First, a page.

Academic journal article
By Leader-Janssen, Elizabeth; Swain, Kristine D.; Delkamiller, Julie; Ritzman, Mitzi J.
Journal of Instructional Psychology , Vol. 39, No. 2
The purpose of this article is to provide general education teachers with specific information regarding collaborative roles and responsibilities of several team members involved in the education of students with disabilities. The need for collaborative working relationships within our schools has increased as the majority of students with disabilities are currently being educated in general education classrooms. Understanding the individual roles, responsibilities, and expertise of all professionals will create a better learning environment. The authors provide specific examples of student characteristics and questions that may assist in structuring effective conversations among team members to ensure success in the classroom for students with disabilities.
Collaboration is not simply two or more people working together, but more importantly it is how two or more people can effectively work towards a shared goal (Friend & Bursuck, 2009). Currently, students with disabilities are being served as much as possible in the general education setting, therefore it is essential that general educators work collaboratively and seek out other team members' perspectives and expertise. According to the National Center for Statistical Information, approximately 13% of all students age 3-21 years receive special education services. Of those 13% of students receiving special education services, over half (54%) spend the majority of their school day (80%) in the general education classroom (U.S. Department of Education, 2010). Students benefit from educators seeking assistance and guidance from one other to provide a supportive learning environment for students with disabilities within the general education curriculum.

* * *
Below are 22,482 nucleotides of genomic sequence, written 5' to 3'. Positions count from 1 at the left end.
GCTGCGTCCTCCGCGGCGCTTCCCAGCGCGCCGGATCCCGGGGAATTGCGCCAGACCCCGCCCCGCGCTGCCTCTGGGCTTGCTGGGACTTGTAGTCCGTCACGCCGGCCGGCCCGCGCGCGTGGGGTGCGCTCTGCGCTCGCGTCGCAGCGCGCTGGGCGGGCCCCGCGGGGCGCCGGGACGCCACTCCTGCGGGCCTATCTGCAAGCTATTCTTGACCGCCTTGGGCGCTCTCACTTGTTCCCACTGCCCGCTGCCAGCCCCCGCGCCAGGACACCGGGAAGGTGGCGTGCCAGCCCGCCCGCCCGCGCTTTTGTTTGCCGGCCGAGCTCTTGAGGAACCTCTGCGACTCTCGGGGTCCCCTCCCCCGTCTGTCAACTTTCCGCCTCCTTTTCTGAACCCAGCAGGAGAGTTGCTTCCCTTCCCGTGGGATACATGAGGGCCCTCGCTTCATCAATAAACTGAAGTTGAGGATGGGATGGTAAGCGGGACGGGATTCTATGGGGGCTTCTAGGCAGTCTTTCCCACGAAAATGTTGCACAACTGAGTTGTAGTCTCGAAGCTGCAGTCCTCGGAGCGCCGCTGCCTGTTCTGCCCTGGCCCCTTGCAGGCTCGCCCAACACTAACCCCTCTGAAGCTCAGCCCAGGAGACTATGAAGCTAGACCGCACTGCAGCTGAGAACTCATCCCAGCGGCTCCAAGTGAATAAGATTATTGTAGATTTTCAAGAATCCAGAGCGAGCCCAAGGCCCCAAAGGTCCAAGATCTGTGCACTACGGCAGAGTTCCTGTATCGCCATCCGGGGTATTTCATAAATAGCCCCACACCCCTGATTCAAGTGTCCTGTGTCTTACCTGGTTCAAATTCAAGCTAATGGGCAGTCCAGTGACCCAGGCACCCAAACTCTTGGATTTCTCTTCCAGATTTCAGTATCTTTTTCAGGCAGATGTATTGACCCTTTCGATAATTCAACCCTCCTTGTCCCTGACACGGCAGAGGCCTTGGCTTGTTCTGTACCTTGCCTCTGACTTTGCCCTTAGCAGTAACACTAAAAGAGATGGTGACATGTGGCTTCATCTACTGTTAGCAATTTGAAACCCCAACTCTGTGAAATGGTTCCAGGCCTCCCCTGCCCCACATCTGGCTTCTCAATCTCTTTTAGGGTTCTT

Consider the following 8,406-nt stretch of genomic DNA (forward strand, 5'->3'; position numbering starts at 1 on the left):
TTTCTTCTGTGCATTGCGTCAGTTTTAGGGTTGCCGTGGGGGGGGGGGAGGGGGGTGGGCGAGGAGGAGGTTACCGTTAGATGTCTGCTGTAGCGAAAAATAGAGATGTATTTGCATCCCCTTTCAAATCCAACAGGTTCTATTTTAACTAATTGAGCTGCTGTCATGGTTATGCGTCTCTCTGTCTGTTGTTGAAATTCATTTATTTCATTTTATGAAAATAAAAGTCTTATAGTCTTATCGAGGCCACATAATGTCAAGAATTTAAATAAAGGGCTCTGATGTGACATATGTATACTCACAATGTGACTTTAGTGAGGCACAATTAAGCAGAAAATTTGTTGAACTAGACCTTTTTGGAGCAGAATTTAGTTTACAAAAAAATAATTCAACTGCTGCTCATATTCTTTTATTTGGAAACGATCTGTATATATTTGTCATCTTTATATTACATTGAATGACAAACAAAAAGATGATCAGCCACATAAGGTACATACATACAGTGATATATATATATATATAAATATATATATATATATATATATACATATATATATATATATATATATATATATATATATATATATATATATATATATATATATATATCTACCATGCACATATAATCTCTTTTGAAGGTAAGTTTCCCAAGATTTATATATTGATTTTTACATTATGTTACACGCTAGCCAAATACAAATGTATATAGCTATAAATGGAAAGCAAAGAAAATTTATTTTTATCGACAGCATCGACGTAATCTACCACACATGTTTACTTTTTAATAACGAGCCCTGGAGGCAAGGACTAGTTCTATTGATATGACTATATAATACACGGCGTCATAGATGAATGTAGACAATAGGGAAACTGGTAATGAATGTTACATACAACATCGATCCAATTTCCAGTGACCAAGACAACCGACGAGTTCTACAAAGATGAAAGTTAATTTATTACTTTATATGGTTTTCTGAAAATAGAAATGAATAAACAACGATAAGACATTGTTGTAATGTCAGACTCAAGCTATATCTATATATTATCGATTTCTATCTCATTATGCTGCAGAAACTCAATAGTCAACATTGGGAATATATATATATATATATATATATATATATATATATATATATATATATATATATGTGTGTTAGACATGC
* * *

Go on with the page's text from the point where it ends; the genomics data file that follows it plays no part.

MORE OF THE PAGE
When educating students with disabilities, there are many ways to collaborate and even more reasons why collaboration should include a variety of professionals. All individuals can benefit from different experiential and disciplinary perspectives (Millward & Jeffries, 2001). As professionals learn from one another, educators can provide all students with the most engaging and successful educational experience. Moreover, it is essential to deepen our understanding of other professionals' roles and how to work together to create an effective learning environment for all as it relates to educating students with disabilities.
Students with disabilities have Individualized Education Programs (IEPs) that are implemented by a team of stakeholders who are required to meet at least once a year, so there is a starting point for establishing positive relationships, as everyone on the team (i.e., general educators, special educators, administrators, speech-language pathologists, school psychologists, parents, etc.) meets to discuss options for programmatic and placement decisions, effective adaptations/accommodations and evaluation of student progress. Although there are initial conversations amongst team members (at the IEP meeting), it is essential for on-going collaborative efforts between all IEP members to ensure the IEP goals are being addressed. It is important to remember that parents are an integral part of the process. As parents contribute extensive knowledge about their children, it is important for educators to collaborate with parents as well, which is vital to student success in the classroom (Sileo & Prater, 2012). The IEP meeting should not be the one and only time of the year in which collaboration exists, but a starting point for an ongoing relationship. Each team member must be responsible and held accountable for continuing these conversations and problem-solving techniques on a day-to-day basis, so continued support can be provided to students within the general education curriculum. Without continued support from all team members, it is difficult to ensure success for students. The more communication and teamwork that exists between members, the better the outcomes for students with disabilities; collaboration is no longer an option, but rather a fundamental component of effective instruction. …